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31
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Better Homes & Gardens September 1925 Magazine Article: A Little More Kindness, Please!

Page: 3

Article

A Little More Kindness, Please!

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Better Homes & Gardens September 1925 Magazine Article: The Sentinel of the Home

Pages: 5, 6, 7

Article

The Sentinel of the Home

JUST as surely as all the world loves a lover, most of the civilized world loves a chimney! Yet, so perverse is human nature, the chimney upon the average modern house is usually little more than a utilitarian smoke pipe.

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Better Homes & Gardens September 1925 Magazine Article: What to Plant for Spring Bloom

Pages: 8, 49

Article

What to Plant for Spring Bloom

THREE years ago when we embarked on the delightful adventure of making a tiny backyard garden, a neighboring gardener gave us a real tip when he said, "Plant plenty of pre-vacation flowers; that is, early blooming varieties which will be at their best while the whole family is at home to enjoy them."

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Better Homes & Gardens September 1925 Magazine Article: Fruit From the Home Garden

Page: 9

Article

Fruit From the Home Garden

FRESH fruit the year around-- all home grown! Sounds pretty good, doesn't it? And it tastes even better than it sounds.

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Better Homes & Gardens September 1925 Magazine Article: I Built My Garden on Sand!

Pages: 10, 11, 60

Article

I Built My Garden on Sand!

WHEN I built my little bungalow in San Francisco, in 1921, on a sand lot, I was doubtful as to just what kind of a garden I could have. First. I wanted one that would harmonize with my house and that would be a source of pleasure to both my wife and to myself. Second, I desired a garden that would serve as an indirect advertisement for the firm by whom I am employed-- one that would be helpful to our many customers and would assist them in beautifying their sand lots.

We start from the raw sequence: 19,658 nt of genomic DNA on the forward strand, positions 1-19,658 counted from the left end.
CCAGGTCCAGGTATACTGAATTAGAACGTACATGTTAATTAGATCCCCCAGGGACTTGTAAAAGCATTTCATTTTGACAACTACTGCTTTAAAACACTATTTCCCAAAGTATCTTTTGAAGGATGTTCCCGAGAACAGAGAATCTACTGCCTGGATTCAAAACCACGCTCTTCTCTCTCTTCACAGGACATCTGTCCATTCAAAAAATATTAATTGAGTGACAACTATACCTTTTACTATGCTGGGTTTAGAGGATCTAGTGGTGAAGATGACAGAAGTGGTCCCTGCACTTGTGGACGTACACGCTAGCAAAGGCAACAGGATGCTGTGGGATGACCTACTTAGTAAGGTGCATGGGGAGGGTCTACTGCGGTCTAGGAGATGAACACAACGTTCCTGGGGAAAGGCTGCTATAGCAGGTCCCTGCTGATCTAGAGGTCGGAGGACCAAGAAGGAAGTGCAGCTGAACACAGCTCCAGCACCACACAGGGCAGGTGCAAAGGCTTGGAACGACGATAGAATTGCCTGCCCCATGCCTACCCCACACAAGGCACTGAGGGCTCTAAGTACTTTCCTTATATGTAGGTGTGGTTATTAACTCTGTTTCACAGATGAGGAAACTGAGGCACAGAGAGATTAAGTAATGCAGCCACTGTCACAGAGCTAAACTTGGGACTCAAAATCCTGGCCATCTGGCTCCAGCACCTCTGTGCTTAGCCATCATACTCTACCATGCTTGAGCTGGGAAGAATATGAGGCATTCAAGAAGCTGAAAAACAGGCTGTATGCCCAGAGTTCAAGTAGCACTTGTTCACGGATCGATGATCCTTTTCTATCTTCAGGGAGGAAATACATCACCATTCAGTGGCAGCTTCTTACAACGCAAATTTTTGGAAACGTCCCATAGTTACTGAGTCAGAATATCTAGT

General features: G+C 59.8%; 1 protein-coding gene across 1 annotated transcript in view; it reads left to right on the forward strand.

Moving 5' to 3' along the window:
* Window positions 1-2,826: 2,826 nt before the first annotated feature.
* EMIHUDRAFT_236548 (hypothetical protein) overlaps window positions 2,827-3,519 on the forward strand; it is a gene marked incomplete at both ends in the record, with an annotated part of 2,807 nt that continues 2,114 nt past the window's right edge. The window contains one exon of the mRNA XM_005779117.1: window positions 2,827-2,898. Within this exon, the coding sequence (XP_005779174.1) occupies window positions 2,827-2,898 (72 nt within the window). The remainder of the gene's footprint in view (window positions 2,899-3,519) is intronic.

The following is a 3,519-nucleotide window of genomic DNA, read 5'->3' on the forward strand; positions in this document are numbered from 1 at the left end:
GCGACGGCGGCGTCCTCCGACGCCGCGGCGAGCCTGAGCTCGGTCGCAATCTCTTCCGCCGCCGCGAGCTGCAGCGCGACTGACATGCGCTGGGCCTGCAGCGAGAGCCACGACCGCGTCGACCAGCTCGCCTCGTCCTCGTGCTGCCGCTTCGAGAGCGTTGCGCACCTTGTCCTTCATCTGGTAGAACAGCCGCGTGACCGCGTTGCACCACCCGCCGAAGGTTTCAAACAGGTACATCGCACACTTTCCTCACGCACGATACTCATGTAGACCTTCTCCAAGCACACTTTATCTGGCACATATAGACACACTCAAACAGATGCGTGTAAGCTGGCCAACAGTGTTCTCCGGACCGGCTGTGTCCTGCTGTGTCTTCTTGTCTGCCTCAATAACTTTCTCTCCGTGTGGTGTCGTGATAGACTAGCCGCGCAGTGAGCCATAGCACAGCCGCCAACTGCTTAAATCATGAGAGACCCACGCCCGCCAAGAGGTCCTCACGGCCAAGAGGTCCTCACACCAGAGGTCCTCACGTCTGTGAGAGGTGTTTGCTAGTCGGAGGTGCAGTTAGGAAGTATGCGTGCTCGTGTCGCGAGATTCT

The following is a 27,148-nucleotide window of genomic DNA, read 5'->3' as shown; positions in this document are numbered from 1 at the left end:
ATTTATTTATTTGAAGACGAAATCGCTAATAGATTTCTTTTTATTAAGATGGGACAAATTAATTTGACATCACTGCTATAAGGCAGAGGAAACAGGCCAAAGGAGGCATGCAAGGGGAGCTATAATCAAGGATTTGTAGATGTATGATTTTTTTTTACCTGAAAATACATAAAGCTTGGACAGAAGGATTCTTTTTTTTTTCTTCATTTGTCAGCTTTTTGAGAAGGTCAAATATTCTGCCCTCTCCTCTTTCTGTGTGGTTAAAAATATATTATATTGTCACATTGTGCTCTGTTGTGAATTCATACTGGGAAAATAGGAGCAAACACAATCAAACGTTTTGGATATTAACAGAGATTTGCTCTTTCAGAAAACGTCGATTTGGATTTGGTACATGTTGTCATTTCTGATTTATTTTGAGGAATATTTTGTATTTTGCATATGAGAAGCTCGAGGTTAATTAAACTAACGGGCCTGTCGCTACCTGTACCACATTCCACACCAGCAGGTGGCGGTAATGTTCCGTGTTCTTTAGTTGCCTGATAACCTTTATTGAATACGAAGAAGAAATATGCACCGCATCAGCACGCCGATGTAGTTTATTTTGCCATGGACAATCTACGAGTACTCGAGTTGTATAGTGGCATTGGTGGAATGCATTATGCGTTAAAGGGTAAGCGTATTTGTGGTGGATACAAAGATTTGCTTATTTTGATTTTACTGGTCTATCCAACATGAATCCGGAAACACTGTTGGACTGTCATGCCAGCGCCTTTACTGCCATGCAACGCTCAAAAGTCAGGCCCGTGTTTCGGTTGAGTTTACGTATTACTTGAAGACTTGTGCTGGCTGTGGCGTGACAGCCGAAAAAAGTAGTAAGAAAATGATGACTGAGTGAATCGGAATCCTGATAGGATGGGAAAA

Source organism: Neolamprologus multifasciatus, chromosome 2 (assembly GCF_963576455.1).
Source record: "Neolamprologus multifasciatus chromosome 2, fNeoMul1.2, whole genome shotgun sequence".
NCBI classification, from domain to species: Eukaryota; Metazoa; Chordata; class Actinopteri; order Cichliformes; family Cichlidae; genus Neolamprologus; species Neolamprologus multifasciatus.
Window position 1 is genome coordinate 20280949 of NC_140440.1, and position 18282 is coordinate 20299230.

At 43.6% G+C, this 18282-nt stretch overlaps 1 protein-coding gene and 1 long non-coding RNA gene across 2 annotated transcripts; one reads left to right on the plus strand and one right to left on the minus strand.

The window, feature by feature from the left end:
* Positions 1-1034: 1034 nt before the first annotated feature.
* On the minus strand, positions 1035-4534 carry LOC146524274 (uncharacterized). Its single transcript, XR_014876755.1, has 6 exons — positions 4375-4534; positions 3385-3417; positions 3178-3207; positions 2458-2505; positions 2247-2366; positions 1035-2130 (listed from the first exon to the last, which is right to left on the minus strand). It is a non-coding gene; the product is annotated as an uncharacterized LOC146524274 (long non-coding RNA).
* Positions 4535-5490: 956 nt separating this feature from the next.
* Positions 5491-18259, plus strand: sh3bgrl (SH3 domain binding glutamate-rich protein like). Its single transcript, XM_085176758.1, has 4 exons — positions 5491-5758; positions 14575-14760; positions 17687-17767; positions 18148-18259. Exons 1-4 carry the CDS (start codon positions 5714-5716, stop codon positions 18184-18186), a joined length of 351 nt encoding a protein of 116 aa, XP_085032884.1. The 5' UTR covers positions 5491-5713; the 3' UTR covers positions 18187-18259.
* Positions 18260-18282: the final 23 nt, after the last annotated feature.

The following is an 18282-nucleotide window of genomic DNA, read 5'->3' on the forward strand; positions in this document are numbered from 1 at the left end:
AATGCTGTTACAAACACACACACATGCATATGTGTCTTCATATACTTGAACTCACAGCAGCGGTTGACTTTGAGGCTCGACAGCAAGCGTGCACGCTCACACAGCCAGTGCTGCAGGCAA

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Better Homes & Gardens September 1925 Magazine Article: Homes of Famous Americans

Pages: 12, 13, 63, 64, 65

Article

Homes of Famous Americans

WE owe much to the ballad writers. They have caught most of the sentiment out of the stream of life which has been rescued, and put it in imperishable records in the human heart and mind. Little do we realize, at times, that they have suffered much in personal sorrow, disappointment and denial in order to translate our own defeats to us.

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Better Homes & Gardens September 1925 Magazine Article: We Settle the Building Question

Pages: 14, 15

Article

We Settle the Building Question

TO build or not to build" --that is the question, and our answers often take form in the words of Launcelot Gobbo when he tried to decide his momentous question: "Budge Launcelot; Budge not." Some say "Build"; others, "Build not." Still others simply procrastinate, putting off starting until they can have everything just as they want it.

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Better Homes & Gardens September 1925 Magazine Article: That Boy of Mine

Pages: 16, 56, 57

Article

That Boy of Mine

HE doesn't look like yours but he acts like him because he is a boy, so this discussion of my boy applies no doubt with equal force to your boy-- to all boys. Since he has recently taken to dancing and stepping out with the girls I concluded he was about to abandon the boy's estate, therefore I could proceed with a long intended cleanup of the part of the basement where he had taken possession.

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Better Homes & Gardens September 1925 Magazine Article: Invest In Family Contentment!

Page: 16

Article

Invest In Family Contentment!